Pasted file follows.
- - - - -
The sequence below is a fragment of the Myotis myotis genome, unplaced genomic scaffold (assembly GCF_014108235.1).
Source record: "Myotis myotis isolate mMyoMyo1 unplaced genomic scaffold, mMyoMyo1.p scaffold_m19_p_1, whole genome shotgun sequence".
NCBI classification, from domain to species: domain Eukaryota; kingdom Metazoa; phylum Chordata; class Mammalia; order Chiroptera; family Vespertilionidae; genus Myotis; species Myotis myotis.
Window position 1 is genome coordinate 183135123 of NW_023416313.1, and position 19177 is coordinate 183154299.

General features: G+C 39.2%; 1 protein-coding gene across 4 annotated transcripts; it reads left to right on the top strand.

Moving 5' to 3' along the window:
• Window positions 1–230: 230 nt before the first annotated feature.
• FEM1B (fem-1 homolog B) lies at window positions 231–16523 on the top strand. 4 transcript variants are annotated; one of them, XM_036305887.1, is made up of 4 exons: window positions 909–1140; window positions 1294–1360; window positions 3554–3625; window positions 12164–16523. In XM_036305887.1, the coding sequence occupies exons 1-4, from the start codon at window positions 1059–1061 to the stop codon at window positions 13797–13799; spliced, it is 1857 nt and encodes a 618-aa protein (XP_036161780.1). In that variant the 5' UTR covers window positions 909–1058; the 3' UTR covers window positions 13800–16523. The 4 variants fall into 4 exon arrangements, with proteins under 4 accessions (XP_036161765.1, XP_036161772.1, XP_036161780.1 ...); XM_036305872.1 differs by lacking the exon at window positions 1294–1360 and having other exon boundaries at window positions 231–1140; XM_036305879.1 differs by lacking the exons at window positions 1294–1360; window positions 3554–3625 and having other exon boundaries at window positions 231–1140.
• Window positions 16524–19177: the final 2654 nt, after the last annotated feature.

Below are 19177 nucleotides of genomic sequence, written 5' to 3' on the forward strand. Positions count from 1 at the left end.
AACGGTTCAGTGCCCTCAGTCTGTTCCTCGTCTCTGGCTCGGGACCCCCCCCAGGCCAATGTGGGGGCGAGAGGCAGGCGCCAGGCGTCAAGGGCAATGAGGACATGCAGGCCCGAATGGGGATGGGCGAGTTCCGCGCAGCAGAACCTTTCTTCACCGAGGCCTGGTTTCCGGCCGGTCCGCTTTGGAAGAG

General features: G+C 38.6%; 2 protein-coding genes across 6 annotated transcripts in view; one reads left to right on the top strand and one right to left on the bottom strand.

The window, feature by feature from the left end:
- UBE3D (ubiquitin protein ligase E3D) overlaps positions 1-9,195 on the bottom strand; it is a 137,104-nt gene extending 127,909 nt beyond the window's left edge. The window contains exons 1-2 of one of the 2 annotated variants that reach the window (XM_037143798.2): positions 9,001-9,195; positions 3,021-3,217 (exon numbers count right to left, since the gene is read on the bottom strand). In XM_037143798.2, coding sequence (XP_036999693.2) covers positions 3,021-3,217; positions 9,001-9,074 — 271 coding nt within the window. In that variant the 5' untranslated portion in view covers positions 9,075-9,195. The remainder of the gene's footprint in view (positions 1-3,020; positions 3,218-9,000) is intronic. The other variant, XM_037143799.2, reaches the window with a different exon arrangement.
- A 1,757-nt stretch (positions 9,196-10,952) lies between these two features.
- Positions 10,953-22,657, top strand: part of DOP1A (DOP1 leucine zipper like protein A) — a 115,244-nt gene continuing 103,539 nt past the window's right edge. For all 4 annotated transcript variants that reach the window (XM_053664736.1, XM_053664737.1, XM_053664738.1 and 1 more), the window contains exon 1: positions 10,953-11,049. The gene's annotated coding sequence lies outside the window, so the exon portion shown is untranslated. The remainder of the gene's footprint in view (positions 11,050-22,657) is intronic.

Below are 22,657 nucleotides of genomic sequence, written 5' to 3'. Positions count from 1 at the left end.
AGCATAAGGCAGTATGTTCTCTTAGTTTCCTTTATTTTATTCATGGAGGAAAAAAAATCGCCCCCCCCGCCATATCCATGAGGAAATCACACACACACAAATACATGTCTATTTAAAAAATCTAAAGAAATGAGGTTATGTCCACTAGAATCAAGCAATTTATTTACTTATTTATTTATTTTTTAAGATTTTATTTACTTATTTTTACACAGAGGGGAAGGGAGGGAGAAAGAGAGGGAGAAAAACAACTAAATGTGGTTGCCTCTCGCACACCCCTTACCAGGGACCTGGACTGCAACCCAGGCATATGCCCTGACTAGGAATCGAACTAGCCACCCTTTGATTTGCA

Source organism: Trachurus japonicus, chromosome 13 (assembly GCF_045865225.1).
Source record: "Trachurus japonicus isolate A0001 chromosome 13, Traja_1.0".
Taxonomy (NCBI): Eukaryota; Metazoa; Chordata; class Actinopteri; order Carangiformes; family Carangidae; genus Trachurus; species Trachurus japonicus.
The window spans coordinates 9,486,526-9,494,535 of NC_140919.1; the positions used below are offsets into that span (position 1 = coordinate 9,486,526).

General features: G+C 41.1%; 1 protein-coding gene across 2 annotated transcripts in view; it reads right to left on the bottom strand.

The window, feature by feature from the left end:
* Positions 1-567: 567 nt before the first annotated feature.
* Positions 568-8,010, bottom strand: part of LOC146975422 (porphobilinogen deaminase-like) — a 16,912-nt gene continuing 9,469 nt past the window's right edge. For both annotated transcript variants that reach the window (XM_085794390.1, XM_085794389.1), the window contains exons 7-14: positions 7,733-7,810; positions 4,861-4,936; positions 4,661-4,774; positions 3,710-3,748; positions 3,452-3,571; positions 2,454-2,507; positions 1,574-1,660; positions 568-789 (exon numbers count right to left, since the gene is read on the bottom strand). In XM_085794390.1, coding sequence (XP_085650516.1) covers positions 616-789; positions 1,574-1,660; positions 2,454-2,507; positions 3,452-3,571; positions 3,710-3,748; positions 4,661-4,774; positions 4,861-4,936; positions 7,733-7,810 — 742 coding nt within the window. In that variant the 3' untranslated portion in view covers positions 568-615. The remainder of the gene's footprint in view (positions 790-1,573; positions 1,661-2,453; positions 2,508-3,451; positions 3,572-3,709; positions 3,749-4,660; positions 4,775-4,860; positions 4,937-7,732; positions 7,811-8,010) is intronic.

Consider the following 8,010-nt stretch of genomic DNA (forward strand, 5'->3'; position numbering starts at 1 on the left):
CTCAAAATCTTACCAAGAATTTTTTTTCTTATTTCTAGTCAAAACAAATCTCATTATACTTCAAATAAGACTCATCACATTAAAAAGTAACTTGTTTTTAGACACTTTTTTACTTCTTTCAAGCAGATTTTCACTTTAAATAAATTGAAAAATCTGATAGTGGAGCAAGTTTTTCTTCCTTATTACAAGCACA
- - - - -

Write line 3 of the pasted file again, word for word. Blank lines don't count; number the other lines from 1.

NCBI classification, from domain to species: domain Eukaryota; kingdom Metazoa; phylum Chordata; class Mammalia; order Chiroptera; family Vespertilionidae; genus Myotis; species Myotis myotis.